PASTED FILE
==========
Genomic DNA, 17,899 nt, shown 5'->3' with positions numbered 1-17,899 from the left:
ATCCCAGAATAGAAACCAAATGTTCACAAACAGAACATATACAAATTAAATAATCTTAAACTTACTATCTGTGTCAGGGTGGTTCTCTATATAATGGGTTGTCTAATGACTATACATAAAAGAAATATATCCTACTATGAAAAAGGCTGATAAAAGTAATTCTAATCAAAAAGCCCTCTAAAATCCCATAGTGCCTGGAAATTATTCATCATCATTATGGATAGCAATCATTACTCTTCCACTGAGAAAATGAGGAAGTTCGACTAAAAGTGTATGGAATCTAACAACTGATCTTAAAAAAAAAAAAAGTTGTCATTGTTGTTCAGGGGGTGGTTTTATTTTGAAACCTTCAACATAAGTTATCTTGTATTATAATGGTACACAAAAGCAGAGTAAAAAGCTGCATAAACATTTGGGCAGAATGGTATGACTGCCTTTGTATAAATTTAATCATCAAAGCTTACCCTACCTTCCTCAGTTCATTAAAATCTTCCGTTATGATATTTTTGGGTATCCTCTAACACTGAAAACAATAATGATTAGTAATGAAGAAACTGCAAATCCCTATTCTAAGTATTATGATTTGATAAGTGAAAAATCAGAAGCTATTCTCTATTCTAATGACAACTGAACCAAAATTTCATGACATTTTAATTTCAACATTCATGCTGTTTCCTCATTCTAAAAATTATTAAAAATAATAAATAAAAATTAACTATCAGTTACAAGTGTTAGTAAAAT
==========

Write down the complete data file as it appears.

Genomic DNA, 17,899 nt, shown 5'->3' with positions numbered 1-17,899 from the left:
ATCCCAGAATAGAAACCAAATGTTCACAAACAGAACATATACAAATTAAATAATCTTAAACTTACTATCTGTGTCAGGGTGGTTCTCTATATAATGGGTTGTCTAATGACTATACATAAAAGAAATATATCCTACTATGAAAAAGGCTGATAAAAGTAATTCTAATCAAAAAGCCCTCTAAAATCCCATAGTGCCTGGAAATTATTCATCATCATTATGGATAGCAATCATTACTCTTCCACTGAGAAAATGAGGAAGTTCGACTAAAAGTGTATGGAATCTAACAACTGATCTTAAAAAAAAAAAAAGTTGTCATTGTTGTTCAGGGGGTGGTTTTATTTTGAAACCTTCAACATAAGTTATCTTGTATTATAATGGTACACAAAAGCAGAGTAAAAAGCTGCATAAACATTTGGGCAGAATGGTATGACTGCCTTTGTATAAATTTAATCATCAAAGCTTACCCTACCTTCCTCAGTTCATTAAAATCTTCCGTTATGATATTTTTGGGTATCCTCTAACACTGAAAACAATAATGATTAGTAATGAAGAAACTGCAAATCCCTATTCTAAGTATTATGATTTGATAAGTGAAAAATCAGAAGCTATTCTCTATTCTAATGACAACTGAACCAAAATTTCATGACATTTTAATTTCAACATTCATGCTGTTTCCTCATTCTAAAAATTATTAAAAATAATAAATAAAAATTAACTATCAGTTACAAGTGTTAGTAAAAT